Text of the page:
Not many of the Kansas City Chiefs‘ assistant coaches have dealt with as much personnel turnover as wide receivers coach Joe Bleymaier did during the past offseason.
Not only did his star receiver Tyreek Hill depart, most of his depth walked also out the door — and as head coach Andy Reid reminded us a few weeks ago, a rebuilding season never crossed anyone’s mind. Bleymaier was simply expected to get the newcomers ready to roll.
He talked about it during his press appearance on Thursday.
“We asked all the guys that were coming in — because there were a number of departures, not just Tyreek — to basically get all caught up and sped up to where we were today, so we can just keep going as an offense,” Bleymaier explained. “The guys we brought in bought into that. Smart guys, great players... for them to get to where we are, was huge... That has allowed our quarterback and all the other skill positions to keep on rolling where we left off.”
The Chiefs’ passing attack didn’t lose a step. In fact, it may have become even more impressive. Currently, quarterback Patrick Mahomes leads the NFL in passing yards and touchdowns, while ranking second in yards per pass attempt.
Among the newcomers, JuJu Smith-Schuster was the biggest name — and he has made the biggest contribution. But his recent concussion is one of the reasons first-year wide receiver Skyy Moore has been getting more opportunities. The rookie has made the most of it so far — which doesn’t surprise his coach.
“The best thing he does is [that] he comes in each week — and whether we’ve run the play one time or 100 on the practice field, he treats it as that most important rep,” said Bleymaier about Moore’s approach. “He goes through the mental [part] — different variations of the coverages — and comes over and tries to ask questions. [That’s] a veteran-type move. On Sundays, you could see any look.”
That extra preparation in practice has made his transition from playing a handful of snaps — to playing 35 against the Los Angeles Rams in Week 12 — a smooth one. It’s also a more comfortable feeling to be a consistent part of the passing game, rather than having just a specialized role.
“Early on, we were introducing him into the offense, and he had packages,” noted Bleymaier. “That mentality — where you’re in and out based on specific plays — is kind of an assassin mentality... [you] have to be perfect. At this point in the season — with some of the injuries and just where we are — he is more of the flow of just having to play receiver in this offense.
“Whether it’s one specific spot or anywhere on the field... That kind of just frees him up to play football — and that’s what he’s good at, as opposed to thinking about, ‘Hey, this is my one play that I’ve worked all week on. I have to be perfect.’ Now he knows what he’s doing [and] he’s confident in his assignment. Now he can just go play.”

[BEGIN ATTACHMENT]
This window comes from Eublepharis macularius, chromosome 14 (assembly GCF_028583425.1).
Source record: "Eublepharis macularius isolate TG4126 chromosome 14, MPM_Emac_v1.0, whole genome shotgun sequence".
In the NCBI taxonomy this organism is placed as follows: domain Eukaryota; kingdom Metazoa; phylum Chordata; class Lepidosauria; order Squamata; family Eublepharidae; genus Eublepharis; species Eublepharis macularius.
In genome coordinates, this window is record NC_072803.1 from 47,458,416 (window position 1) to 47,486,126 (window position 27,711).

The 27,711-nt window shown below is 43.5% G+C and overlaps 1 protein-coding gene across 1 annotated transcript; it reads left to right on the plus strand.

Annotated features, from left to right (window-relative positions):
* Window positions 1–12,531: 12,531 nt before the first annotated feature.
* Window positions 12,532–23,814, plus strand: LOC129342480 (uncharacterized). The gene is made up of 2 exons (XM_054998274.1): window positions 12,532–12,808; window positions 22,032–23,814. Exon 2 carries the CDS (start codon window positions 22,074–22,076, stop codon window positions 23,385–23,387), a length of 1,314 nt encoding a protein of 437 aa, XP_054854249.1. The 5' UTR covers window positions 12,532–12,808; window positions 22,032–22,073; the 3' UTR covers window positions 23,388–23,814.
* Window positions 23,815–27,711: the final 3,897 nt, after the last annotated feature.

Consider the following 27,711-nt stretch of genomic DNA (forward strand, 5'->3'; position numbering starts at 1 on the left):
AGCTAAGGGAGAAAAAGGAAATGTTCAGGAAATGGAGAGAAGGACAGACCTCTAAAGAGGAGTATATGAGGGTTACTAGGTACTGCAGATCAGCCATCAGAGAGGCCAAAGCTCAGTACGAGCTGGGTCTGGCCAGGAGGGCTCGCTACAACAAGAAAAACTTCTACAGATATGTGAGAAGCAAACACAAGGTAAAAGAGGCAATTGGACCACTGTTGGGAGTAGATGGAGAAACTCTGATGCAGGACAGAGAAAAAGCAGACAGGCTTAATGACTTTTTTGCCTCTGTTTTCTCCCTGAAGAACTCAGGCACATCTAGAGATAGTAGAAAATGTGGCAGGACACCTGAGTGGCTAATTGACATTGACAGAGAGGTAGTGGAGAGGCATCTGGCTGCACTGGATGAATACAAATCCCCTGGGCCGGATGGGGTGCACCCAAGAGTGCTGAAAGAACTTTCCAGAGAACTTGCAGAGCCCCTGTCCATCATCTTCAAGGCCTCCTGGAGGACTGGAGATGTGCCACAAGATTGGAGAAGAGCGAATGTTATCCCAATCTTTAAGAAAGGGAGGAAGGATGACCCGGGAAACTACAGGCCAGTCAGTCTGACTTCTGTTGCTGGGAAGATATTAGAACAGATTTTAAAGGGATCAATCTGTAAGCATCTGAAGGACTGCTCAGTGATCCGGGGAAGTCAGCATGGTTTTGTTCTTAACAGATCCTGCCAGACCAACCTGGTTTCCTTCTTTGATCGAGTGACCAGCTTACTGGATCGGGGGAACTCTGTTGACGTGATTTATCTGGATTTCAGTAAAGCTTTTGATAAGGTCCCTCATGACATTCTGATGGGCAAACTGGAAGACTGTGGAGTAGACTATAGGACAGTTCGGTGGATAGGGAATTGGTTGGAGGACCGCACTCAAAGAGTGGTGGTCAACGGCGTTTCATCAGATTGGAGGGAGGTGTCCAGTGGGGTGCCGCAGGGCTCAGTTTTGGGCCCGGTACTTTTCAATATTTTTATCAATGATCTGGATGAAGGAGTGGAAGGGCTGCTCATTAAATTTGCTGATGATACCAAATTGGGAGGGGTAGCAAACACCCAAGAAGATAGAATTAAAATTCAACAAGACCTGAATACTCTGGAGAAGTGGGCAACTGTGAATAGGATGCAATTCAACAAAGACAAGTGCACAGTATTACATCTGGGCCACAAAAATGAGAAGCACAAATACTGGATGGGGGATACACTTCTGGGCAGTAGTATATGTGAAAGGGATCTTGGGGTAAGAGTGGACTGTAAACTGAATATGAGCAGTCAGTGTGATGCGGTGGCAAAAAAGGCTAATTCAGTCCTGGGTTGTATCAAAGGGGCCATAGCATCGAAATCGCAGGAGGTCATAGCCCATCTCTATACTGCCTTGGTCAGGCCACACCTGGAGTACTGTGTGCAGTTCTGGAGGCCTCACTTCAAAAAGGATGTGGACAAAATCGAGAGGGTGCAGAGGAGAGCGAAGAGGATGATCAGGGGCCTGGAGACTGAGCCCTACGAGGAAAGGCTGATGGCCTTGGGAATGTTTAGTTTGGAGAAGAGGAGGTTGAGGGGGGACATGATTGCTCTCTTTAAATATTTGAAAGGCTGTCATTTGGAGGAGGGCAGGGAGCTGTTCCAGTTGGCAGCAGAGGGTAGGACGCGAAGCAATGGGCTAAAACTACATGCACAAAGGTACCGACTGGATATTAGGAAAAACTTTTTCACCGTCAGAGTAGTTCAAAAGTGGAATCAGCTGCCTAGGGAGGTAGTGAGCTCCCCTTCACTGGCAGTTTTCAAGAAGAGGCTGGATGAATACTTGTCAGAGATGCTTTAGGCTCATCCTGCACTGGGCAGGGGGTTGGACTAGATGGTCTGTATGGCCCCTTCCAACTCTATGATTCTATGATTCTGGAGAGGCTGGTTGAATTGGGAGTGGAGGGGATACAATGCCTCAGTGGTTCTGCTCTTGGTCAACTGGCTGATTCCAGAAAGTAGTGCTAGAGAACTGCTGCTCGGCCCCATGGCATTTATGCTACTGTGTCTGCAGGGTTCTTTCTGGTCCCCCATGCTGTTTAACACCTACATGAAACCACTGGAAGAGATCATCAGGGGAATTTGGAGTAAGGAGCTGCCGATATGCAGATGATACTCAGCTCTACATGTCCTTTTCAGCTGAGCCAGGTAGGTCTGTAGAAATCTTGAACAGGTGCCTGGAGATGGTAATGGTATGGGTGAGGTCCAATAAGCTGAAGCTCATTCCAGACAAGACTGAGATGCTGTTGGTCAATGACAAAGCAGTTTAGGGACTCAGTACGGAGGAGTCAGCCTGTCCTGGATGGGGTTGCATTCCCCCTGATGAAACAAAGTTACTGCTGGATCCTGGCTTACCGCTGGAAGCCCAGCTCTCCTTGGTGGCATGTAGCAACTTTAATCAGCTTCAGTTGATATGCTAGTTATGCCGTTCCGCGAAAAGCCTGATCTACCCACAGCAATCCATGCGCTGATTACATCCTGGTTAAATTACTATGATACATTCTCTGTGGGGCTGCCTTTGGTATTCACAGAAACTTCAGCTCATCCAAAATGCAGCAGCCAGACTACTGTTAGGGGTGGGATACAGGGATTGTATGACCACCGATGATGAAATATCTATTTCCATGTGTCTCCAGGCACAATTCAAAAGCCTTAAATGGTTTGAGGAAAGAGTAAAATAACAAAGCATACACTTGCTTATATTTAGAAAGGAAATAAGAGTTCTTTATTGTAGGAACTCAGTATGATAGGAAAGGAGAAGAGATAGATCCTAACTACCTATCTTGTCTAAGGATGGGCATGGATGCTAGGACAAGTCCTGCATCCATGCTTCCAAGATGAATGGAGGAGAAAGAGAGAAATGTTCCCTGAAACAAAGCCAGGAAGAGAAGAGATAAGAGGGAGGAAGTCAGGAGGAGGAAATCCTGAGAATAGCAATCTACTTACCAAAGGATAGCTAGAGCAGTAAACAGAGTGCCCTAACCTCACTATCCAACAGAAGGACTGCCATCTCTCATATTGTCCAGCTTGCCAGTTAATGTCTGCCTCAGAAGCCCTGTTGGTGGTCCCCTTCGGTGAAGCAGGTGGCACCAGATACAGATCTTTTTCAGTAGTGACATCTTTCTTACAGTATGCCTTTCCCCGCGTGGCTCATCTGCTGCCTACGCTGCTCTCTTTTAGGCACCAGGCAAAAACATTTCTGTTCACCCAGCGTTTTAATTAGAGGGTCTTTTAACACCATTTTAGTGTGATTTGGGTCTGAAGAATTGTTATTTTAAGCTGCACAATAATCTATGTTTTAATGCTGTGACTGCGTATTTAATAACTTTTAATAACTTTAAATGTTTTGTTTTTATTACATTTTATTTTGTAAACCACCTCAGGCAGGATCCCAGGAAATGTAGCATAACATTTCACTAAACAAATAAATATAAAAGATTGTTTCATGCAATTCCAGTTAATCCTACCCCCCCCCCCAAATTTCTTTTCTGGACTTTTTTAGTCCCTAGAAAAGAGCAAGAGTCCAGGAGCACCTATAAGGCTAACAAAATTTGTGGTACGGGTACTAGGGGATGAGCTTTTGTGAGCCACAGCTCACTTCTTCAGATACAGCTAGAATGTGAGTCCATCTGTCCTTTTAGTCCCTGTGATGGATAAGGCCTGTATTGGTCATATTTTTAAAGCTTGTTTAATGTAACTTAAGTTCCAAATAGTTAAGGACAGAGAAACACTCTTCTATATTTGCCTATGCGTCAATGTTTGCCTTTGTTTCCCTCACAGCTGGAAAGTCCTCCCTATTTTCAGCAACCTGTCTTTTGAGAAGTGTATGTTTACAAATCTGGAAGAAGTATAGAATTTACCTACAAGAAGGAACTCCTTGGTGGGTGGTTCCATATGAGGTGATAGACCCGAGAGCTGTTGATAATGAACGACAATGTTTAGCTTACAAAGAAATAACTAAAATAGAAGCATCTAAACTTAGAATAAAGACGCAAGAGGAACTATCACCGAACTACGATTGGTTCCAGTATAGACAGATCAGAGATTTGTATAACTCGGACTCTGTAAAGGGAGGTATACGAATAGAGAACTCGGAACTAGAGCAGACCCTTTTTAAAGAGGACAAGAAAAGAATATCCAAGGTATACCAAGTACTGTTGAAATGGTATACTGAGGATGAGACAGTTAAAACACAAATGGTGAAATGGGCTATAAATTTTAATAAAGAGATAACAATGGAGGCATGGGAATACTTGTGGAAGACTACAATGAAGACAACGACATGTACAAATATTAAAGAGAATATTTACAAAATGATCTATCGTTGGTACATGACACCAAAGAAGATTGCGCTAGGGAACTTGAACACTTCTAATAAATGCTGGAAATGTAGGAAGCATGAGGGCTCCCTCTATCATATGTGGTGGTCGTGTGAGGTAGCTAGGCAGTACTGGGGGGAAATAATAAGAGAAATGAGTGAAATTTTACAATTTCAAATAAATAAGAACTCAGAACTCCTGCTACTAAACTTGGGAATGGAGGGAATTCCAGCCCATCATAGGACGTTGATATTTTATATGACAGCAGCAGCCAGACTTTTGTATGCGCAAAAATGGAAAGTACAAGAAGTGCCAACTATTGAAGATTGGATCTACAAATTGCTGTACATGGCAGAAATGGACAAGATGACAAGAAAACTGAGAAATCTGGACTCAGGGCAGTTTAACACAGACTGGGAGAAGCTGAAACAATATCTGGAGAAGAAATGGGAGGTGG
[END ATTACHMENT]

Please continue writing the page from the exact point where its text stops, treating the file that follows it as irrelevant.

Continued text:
While Moore is a rookie, he isn’t the newest member of the receiving corps. Wide receiver Kadarius Toney entered the room after a midseason trade. He had a few exciting performances before tweaking his hamstring, which has caused him to miss the last two games. Bleymaier was impressed with how prepared Toney was to play.
“He can handle a lot mentally, then go out and perform,” said Bleymaier of his new weapon. “He was operating full speed — knowing his assignments. He tackled any assignment with full gusto — whether it [was] on the field or in the classroom. He is willing to play; he wants to play. When he’s healthy, he’ll be back out there. But his approach is [that] you can’t overload him. That’s what I’ve learned so far.”
Another newcomer — veteran wide receiver Marquez Valdes-Scantling — often looked like the team’s No. 1 wideout during the offseason and training camp. But his impact during the season has been only in a specific role. But Bleymaier believes he can do much more.
“[Valdes-Scantling] can do anything; he is a well-rounded receiver,” Bleymaier asserted. “We ask him to do a lot of the vertical routes with a number of the complementary skill players that we have.
“He has hidden yardage out there — where maybe the ball hasn’t found him — but he was running routes where he was open or he could’ve gotten yardage. I think the timing — the situation of the ball finding him — [is when] he will start to accumulate the stats that his route running and his play has shown on film that he’s capable of.”
Even if Valdes-Scantling hasn’t turned the corner like some imagined he would, he is still a valuable part of the passing attack, earning 16.6 yards per reception on 31 catches.
No matter which of the new wide receivers is under the spotlight, you can see that that Kansas City’s passing offense really did pick up where it left off — and might even be better than it was.